5 Lessons We Have Learnt About Being An Entrepreneur
Starting up a business is a scary thing. There's little security, a lot of risk and sometimes it is exhausting.
We are now in our third year of business, which is admittedly still very early days. We still have a lot to learn as we continue on this crazy and unpredictable journey. Even so, I realise that we have a few pieces of advice which we can offer...and perhaps because we are still so fresh in this journey ourselves, the advice may be relevant to someone else on the verge or early days of such a decision.
So here are some of the most important things we have learnt so far.
Get well connected.
Meet people, lots of people. Surround yourself with others who understand this very unique feeling of being in business. Get involved in a couple of different types of business groups.
Join a group of like-minded business people. These are people who you can trust, and share the load with. They might be the first people you tell if you are worried about meeting your mortgage payment that week or if you are excited about some new success or accomplishment. As encouraging as your other friends are, they might not be so excited about meeting a new influencer or nailing the gst for the first time.
Join a networking group. The local Chamber of Commerce is a great way to start. Not only do you get to meet other business people who may want to use your services or refer you, but there is a wealth of knowledge and support here also. Generally speaking, the people you are connecting with are wanting you to succeed too. There are other networking groups such as BNI and it's a matter of going along and seeing where you fit in. There's no problem in joining multiple groups either. The more people you connect with, the better!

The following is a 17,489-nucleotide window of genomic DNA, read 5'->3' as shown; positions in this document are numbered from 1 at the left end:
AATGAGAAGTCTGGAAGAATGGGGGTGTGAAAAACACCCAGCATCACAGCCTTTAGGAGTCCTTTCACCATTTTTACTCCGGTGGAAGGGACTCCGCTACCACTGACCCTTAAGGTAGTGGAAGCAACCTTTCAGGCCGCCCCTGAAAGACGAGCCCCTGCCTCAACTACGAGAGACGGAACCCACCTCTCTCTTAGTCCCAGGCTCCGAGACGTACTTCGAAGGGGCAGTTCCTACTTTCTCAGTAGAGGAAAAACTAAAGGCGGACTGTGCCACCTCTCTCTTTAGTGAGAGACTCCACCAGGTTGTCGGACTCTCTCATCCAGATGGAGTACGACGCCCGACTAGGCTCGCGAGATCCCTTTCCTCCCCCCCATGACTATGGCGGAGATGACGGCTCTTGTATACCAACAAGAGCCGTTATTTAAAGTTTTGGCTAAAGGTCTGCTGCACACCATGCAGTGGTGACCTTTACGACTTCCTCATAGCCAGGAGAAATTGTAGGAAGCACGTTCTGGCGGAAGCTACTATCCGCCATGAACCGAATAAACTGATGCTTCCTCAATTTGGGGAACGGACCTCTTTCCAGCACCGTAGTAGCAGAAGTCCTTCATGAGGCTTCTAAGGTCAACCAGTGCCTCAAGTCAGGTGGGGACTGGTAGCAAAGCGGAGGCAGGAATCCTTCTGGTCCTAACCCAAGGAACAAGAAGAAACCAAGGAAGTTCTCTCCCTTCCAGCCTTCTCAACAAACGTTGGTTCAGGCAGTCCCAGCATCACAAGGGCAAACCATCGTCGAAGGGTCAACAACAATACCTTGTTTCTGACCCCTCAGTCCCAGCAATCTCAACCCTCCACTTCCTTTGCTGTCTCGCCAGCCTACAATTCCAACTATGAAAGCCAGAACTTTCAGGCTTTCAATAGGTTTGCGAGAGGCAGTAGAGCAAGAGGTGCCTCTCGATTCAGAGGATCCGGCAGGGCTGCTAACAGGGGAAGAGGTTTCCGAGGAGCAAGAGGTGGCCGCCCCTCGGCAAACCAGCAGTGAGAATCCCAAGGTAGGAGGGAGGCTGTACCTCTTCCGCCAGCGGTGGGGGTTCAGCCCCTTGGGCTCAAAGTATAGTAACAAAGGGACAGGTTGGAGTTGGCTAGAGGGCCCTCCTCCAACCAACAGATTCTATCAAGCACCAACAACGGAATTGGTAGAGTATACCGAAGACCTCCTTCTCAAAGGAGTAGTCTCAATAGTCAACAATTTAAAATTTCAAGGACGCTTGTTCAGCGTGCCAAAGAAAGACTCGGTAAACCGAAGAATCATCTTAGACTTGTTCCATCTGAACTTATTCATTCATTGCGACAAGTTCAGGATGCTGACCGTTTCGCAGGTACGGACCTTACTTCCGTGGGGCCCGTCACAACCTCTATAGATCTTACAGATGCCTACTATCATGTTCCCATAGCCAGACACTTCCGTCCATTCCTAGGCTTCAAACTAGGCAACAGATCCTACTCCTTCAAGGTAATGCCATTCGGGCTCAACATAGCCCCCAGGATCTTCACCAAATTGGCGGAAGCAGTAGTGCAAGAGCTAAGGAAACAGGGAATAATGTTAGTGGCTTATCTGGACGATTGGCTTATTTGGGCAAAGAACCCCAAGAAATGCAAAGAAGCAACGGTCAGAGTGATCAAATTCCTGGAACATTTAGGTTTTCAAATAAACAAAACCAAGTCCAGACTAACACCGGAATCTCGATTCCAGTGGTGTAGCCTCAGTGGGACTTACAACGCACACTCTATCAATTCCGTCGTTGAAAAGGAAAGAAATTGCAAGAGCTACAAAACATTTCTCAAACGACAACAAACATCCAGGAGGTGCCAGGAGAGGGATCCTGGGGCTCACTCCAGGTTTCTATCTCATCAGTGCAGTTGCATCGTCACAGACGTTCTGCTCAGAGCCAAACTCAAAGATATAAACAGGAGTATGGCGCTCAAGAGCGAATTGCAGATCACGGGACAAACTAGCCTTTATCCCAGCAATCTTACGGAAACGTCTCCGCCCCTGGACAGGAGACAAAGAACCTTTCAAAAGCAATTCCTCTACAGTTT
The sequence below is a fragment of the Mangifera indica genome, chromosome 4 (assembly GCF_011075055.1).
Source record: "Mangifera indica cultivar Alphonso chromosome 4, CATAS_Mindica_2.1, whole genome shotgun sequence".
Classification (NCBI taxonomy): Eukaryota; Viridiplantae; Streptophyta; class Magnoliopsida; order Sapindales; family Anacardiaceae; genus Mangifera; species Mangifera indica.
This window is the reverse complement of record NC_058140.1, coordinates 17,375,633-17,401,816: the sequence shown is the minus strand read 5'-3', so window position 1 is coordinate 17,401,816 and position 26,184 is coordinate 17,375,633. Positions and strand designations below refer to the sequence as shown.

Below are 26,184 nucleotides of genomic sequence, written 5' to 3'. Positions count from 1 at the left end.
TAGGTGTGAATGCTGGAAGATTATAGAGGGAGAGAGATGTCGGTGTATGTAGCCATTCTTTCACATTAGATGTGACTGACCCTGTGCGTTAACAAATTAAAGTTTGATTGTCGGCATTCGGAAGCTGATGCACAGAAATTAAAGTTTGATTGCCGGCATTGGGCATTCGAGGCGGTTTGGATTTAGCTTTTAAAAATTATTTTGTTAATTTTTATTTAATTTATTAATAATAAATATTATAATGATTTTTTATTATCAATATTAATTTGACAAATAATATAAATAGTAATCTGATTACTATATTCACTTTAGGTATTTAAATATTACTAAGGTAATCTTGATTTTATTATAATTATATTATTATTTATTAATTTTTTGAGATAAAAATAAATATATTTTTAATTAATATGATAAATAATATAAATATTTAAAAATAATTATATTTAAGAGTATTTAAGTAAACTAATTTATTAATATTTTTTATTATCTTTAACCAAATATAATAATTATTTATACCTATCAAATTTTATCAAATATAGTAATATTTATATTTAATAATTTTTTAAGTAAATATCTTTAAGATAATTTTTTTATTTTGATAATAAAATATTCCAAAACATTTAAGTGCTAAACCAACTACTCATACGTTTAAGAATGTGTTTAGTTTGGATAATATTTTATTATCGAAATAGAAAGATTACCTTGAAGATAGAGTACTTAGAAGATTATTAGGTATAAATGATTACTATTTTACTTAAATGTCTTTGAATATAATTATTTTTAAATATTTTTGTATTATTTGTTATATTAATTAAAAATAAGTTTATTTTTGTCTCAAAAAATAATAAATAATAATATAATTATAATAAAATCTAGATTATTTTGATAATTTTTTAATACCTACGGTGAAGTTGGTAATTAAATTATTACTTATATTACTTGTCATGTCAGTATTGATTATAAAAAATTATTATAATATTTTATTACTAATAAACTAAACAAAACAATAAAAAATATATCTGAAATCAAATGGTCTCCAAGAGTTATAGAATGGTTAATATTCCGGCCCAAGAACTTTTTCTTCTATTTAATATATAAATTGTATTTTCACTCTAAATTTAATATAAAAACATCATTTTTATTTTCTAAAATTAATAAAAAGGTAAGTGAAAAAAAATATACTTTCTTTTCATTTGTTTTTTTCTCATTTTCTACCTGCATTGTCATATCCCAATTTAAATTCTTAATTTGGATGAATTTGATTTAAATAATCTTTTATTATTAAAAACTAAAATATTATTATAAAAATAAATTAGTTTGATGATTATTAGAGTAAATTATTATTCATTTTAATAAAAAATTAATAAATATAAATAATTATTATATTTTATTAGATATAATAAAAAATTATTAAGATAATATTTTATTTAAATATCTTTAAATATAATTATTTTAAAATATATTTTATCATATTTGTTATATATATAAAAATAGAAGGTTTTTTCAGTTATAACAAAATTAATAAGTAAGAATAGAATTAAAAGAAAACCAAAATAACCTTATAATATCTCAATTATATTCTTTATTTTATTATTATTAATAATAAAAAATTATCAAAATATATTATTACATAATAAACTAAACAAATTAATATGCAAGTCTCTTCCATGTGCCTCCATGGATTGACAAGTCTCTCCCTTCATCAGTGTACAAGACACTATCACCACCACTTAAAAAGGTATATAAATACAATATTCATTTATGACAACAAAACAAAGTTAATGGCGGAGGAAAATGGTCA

We have certainly appreciated the amazing advice, connections and experience that others have had to offer us.
Sometimes we all need that bit of extra advice or direction.
Someone to say "This way".
Value your expertise.
One of the most difficult things to do is to set pricing. Sometimes it is difficult to know what others in the industry are charging. What we have learned is that your expertise has value. Yes, it's true that others may have equipment, enthusiasm, or some basic level knowledge. It's easy to feel inadequate in such an environment and feel like maybe anyone can do your job. That is...until you see the results of their work. You aren't in your industry for no reason. You're doing it because you can do it and because you're good at it! Place value on your creativity, your skills and knowledge. These didn't happen overnight. I love the saying that it took ten years to be able to do something in ten minutes.
Two excellent pieces of advice we were given with regards to pricing have been:
a) If you try and undercut the industry you will be in a race to the bottom. So true. I remember when I was a kid the supermarkets in our town started trying to provide the cheapest bread in town. Over the period of a week each store tried to outdo the other. Eventually they were just about giving it away at 5 cents a loaf. How ludicrous. The last thing you want to do is devalue your industry. If this happens, no one wins.